Entry level marketing has become an incredibly accessible activity for businesses these days with a high number of platforms being either set at a very low entry price or actually free to use. I am of course referring to web builders like Wix or Square Space and social media platforms like Facebook, Twitter and Linkedin.
This to me, this not only creates confusion as to what to use to do what, it also fills each market with even more, unwanted “noise” with everyone shouting about themselves online. It also, massively devalues the role of the professional marketer. After all, you wouldn’t do your own dentistry or house conveyancing would you? No. You’d pay a professional.
Markets like retail or professional services are flooded with hundreds of businesses all trying to get noticed and so much of their marketing activity is directed online. But, if everyone is posting onto Facebook or Twitter desperately directing traffic to a homemade website, is this the best first impression you would want your prospects (if you can attract any) to have?
I ask this not only as someone who has spent nearly 30 years in the communication industry but also as a consumer. So many times in my professional life I come across the potential customer who asks questions like “well, I can do it myself with Wix so why should I pay you for a website” and in my personal life I am bombarded by poorly designed marketing campaigns trying to get me to engage with them and, even if I do out of curiosity I find a poorly designed website which is all features and no benefits.
I saw a program on TV recently where budding Interior Designers were given a brief and they were judged on the end results. One designer was critised for doing pretty much what the client wanted and didn’t add any of his ideas or opinions deciding to stay safe and let the client dictate the end result. A judge asked if he would go into the shop in question and tell the owner how to ply his trade and he answered no. Why is it then, that when it comes to such a vital activity as marketing, is there a tendency for businesses to do it themselves or, if they come to a professional, allow clients to heavily influence key elements like design?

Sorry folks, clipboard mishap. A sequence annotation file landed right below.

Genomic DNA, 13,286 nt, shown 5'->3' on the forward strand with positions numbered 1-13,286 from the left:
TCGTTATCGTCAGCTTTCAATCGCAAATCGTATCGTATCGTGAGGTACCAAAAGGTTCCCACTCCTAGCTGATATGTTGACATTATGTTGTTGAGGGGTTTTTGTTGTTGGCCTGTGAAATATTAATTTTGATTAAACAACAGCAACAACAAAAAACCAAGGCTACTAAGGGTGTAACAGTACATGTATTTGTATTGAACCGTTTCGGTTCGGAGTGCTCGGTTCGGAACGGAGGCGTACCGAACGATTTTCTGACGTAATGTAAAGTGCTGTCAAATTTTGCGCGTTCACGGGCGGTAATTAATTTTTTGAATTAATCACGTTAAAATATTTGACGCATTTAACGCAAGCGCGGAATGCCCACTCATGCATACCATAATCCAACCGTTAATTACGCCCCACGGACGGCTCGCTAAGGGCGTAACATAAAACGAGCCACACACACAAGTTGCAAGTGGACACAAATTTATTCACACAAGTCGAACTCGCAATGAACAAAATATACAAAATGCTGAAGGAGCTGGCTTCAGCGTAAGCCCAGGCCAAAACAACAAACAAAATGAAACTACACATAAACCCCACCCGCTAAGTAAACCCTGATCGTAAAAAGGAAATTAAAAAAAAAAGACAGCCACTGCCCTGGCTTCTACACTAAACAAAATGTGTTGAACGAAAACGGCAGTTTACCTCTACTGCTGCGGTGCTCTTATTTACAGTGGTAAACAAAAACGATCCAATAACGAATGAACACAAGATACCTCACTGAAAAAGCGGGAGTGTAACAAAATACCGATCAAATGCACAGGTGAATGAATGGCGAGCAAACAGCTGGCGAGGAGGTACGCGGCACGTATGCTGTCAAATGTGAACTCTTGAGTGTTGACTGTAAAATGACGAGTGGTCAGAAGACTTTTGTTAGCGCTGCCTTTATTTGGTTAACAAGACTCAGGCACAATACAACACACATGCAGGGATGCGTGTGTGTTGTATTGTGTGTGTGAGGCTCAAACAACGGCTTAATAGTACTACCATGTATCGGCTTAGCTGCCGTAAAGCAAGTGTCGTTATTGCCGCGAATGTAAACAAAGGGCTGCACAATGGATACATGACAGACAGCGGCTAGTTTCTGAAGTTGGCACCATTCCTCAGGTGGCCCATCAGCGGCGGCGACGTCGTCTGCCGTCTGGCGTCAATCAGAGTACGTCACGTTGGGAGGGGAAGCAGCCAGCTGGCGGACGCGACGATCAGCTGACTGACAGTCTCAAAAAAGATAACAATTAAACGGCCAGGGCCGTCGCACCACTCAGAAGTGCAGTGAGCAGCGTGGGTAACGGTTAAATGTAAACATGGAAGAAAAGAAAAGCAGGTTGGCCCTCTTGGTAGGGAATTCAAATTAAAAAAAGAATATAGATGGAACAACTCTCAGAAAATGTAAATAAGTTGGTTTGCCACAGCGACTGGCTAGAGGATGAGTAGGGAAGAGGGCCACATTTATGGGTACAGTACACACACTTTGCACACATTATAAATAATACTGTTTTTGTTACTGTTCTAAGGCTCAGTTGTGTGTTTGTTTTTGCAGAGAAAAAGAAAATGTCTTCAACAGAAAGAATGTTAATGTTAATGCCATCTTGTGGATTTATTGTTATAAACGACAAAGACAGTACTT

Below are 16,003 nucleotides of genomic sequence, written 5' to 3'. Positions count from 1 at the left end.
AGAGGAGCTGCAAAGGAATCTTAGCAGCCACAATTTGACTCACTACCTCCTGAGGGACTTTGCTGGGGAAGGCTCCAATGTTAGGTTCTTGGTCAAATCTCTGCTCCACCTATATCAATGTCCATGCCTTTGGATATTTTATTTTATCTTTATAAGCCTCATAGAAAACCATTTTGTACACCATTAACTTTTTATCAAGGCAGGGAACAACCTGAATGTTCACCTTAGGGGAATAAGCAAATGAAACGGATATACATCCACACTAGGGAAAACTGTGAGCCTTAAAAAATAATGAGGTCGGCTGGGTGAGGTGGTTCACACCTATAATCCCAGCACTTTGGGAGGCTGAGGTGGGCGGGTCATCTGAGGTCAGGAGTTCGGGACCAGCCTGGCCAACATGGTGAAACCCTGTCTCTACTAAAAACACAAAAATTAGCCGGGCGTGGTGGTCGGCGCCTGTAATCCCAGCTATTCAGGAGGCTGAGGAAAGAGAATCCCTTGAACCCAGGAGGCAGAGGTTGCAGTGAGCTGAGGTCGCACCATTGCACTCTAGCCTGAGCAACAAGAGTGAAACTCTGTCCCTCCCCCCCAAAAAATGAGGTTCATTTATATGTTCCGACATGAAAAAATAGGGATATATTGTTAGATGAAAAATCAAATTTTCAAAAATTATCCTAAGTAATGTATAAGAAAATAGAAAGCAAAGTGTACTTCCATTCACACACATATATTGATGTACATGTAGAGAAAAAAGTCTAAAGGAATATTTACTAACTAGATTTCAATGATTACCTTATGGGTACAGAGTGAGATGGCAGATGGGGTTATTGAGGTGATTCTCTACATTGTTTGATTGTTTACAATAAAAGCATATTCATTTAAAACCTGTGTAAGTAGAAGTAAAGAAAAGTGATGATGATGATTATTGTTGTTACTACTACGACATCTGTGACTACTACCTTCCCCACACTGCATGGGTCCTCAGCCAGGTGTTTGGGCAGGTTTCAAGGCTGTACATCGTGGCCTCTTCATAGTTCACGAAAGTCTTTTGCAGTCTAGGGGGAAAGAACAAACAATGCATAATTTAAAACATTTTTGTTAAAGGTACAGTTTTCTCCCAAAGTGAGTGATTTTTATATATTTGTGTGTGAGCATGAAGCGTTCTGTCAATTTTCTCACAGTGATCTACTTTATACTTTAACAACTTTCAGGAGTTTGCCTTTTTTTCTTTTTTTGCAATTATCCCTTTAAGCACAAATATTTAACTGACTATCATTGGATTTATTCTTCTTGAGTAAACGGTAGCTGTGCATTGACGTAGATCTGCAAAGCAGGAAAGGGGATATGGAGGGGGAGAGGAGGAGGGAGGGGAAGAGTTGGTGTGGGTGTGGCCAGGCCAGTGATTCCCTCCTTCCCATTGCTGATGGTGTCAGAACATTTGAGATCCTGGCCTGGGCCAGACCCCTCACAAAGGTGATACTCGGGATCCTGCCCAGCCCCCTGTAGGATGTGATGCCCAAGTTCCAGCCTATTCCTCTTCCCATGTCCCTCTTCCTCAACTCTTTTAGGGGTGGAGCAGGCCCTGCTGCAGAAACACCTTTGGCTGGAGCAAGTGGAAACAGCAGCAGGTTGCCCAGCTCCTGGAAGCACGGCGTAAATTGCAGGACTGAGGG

Anyway, I digress. The key element to me is to make sure that when delivering your professional services, remember that the client came to you for your advice and help. The client may be paying the bills, but why buy a dog and bark yourself? Make sure that you can clearly demonstrate the added value you bring to the table. Here are some tips as to how using marketing as an example….
Start with business value – Outline your impact; include all the ways (marketing) benefits their organisation.
Know your own metrics – Most marketing activities have a set of KPIs they use to demonstrate impact on financial outcomes, and it’s critical to be thoroughly knowledgeable about them.
Explain the inherent uncertainties of marketing measurements – I’d love to be able to give an exact figure and what exact return this will bring, but marketing is not like that!
Have a budget strategy – Yes ROI is vital, but so are other elements like brand awareness, website traffic, email open rates and these can be hard to quantify when it comes to ROI.
Over the past decade or two, technology has significantly enhanced our ability to track and measure some aspects of marketing performance. Today, most forms of digital marketing are highly “trackable.” We can know who has opened our emails and who has viewed our content. These elements along with what platforms to use what type of design, what style of campaign, message etc are what a professional marketer will know and will understand. That is what you are paying for!